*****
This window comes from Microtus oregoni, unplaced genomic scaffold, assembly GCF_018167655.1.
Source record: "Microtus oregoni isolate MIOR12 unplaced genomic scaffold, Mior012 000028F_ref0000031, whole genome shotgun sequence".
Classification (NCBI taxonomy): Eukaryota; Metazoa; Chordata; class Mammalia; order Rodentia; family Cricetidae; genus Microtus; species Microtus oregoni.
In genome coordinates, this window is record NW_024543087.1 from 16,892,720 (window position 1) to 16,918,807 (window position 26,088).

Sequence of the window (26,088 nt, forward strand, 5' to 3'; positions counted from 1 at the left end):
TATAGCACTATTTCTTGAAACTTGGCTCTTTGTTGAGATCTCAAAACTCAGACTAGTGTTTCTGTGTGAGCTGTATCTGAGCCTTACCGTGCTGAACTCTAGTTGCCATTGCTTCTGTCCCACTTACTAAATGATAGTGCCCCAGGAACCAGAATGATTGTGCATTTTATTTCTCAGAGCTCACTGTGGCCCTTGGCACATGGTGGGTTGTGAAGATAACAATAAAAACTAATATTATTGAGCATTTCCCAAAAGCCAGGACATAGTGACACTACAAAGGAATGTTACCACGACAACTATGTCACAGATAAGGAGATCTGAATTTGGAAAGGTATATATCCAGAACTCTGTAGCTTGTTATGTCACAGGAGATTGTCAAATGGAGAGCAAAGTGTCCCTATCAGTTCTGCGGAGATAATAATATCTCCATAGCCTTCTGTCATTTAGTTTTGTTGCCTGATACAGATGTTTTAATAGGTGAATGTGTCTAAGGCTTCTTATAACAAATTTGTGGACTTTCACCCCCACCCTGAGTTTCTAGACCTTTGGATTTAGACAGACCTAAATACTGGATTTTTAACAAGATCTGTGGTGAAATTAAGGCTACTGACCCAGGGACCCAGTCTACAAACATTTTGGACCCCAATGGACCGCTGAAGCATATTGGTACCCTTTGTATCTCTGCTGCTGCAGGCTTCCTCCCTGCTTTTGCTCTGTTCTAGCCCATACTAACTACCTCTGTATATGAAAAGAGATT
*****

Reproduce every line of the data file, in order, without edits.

This window comes from Microtus oregoni, unplaced genomic scaffold, assembly GCF_018167655.1.
Source record: "Microtus oregoni isolate MIOR12 unplaced genomic scaffold, Mior012 000028F_ref0000031, whole genome shotgun sequence".
Classification (NCBI taxonomy): Eukaryota; Metazoa; Chordata; class Mammalia; order Rodentia; family Cricetidae; genus Microtus; species Microtus oregoni.
In genome coordinates, this window is record NW_024543087.1 from 16,892,720 (window position 1) to 16,918,807 (window position 26,088).

Sequence of the window (26,088 nt, forward strand, 5' to 3'; positions counted from 1 at the left end):
TATAGCACTATTTCTTGAAACTTGGCTCTTTGTTGAGATCTCAAAACTCAGACTAGTGTTTCTGTGTGAGCTGTATCTGAGCCTTACCGTGCTGAACTCTAGTTGCCATTGCTTCTGTCCCACTTACTAAATGATAGTGCCCCAGGAACCAGAATGATTGTGCATTTTATTTCTCAGAGCTCACTGTGGCCCTTGGCACATGGTGGGTTGTGAAGATAACAATAAAAACTAATATTATTGAGCATTTCCCAAAAGCCAGGACATAGTGACACTACAAAGGAATGTTACCACGACAACTATGTCACAGATAAGGAGATCTGAATTTGGAAAGGTATATATCCAGAACTCTGTAGCTTGTTATGTCACAGGAGATTGTCAAATGGAGAGCAAAGTGTCCCTATCAGTTCTGCGGAGATAATAATATCTCCATAGCCTTCTGTCATTTAGTTTTGTTGCCTGATACAGATGTTTTAATAGGTGAATGTGTCTAAGGCTTCTTATAACAAATTTGTGGACTTTCACCCCCACCCTGAGTTTCTAGACCTTTGGATTTAGACAGACCTAAATACTGGATTTTTAACAAGATCTGTGGTGAAATTAAGGCTACTGACCCAGGGACCCAGTCTACAAACATTTTGGACCCCAATGGACCGCTGAAGCATATTGGTACCCTTTGTATCTCTGCTGCTGCAGGCTTCCTCCCTGCTTTTGCTCTGTTCTAGCCCATACTAACTACCTCTGTATATGAAAAGAGATT